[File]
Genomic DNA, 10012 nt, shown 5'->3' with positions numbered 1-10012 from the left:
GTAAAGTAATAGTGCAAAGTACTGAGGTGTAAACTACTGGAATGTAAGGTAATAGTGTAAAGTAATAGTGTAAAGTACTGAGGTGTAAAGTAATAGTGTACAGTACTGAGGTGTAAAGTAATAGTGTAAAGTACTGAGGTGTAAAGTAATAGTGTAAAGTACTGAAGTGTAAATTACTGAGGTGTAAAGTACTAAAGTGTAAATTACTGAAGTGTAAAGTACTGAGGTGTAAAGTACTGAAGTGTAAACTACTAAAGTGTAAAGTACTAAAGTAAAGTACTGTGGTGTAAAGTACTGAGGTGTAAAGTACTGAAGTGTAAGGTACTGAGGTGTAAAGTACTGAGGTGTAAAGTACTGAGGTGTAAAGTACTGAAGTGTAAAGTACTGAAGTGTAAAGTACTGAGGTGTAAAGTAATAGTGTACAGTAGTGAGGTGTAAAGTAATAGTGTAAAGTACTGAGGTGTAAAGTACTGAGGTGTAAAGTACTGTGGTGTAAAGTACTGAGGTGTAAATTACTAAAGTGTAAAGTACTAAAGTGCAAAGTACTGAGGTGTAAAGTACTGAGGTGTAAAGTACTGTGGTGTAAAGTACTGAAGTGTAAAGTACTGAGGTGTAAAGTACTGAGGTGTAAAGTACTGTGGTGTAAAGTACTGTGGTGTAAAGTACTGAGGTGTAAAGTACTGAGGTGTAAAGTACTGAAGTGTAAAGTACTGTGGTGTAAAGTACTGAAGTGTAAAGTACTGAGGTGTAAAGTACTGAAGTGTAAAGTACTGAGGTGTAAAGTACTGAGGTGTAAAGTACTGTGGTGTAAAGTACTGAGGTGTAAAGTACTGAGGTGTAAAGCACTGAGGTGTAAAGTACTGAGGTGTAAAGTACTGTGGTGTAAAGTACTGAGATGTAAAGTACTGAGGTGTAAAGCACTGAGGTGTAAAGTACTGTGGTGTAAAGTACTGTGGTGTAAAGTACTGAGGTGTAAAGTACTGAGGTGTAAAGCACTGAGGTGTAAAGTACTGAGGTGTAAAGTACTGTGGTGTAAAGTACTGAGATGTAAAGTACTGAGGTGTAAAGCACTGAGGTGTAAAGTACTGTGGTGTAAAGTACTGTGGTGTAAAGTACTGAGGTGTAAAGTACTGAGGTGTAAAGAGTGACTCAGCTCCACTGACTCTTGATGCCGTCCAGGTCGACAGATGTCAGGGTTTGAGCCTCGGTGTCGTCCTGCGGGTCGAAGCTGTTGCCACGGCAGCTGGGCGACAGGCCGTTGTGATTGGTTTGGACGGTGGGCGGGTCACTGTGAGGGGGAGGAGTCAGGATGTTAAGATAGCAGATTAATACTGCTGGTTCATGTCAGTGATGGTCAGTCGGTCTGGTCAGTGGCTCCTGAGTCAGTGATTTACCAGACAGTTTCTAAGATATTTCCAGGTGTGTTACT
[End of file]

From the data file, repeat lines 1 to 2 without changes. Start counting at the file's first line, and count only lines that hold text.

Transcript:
Genomic DNA, 10012 nt, shown 5'->3' with positions numbered 1-10012 from the left:
GTAAAGTAATAGTGCAAAGTACTGAGGTGTAAACTACTGGAATGTAAGGTAATAGTGTAAAGTAATAGTGTAAAGTACTGAGGTGTAAAGTAATAGTGTACAGTACTGAGGTGTAAAGTAATAGTGTAAAGTACTGAGGTGTAAAGTAATAGTGTAAAGTACTGAAGTGTAAATTACTGAGGTGTAAAGTACTAAAGTGTAAATTACTGAAGTGTAAAGTACTGAGGTGTAAAGTACTGAAGTGTAAACTACTAAAGTGTAAAGTACTAAAGTAAAGTACTGTGGTGTAAAGTACTGAGGTGTAAAGTACTGAAGTGTAAGGTACTGAGGTGTAAAGTACTGAGGTGTAAAGTACTGAGGTGTAAAGTACTGAAGTGTAAAGTACTGAAGTGTAAAGTACTGAGGTGTAAAGTAATAGTGTACAGTAGTGAGGTGTAAAGTAATAGTGTAAAGTACTGAGGTGTAAAGTACTGAGGTGTAAAGTACTGTGGTGTAAAGTACTGAGGTGTAAATTACTAAAGTGTAAAGTACTAAAGTGCAAAGTACTGAGGTGTAAAGTACTGAGGTGTAAAGTACTGTGGTGTAAAGTACTGAAGTGTAAAGTACTGAGGTGTAAAGTACTGAGGTGTAAAGTACTGTGGTGTAAAGTACTGTGGTGTAAAGTACTGAGGTGTAAAGTACTGAGGTGTAAAGTACTGAAGTGTAAAGTACTGTGGTGTAAAGTACTGAAGTGTAAAGTACTGAGGTGTAAAGTACTGAAGTGTAAAGTACTGAGGTGTAAAGTACTGAGGTGTAAAGTACTGTGGTGTAAAGTACTGAGGTGTAAAGTACTGAGGTGTAAAGCACTGAGGTGTAAAGTACTGAGGTGTAAAGTACTGTGGTGTAAAGTACTGAGATGTAAAGTACTGAGGTGTAAAGCACTGAGGTGTAAAGTACTGTGGTGTAAAGTACTGTGGTGTAAAGTACTGAGGTGTAAAGTACTGAGGTGTAAAGCACTGAGGTGTAAAGTACTGAGGTGTAAAGTACTGTGGTGTAAAGTACTGAGATGTAAAGTACTGAGGTGTAAAGCACTGAGGTGTAAAGTACTGTGGTGTAAAGTACTGTGGTGTAAAGTACTGAGGTGTAAAGTACTGAGGTGTAAAGAGTGACTCAGCTCCACTGACTCTTGATGCCGTCCAGGTCGACAGATGTCAGGGTTTGAGCCTCGGTGTCGTCCTGCGGGTCGAAGCTGTTGCCACGGCAGCTGGGCGACAGGCCGTTGTGATTGGTTTGGACGGTGGGCGGGTCACTGTGAGGGGGAGGAGTCAGGATGTTAAGATAGCAGATTAATACTGCTGGTTCATGTCAGTGATGGTCAGTCGGTCTGGTCAGTGGCTCCTGAGTCAGTGATTTACCAGACAGTTTCTAAGATATTTCCAGGTGTGTTACT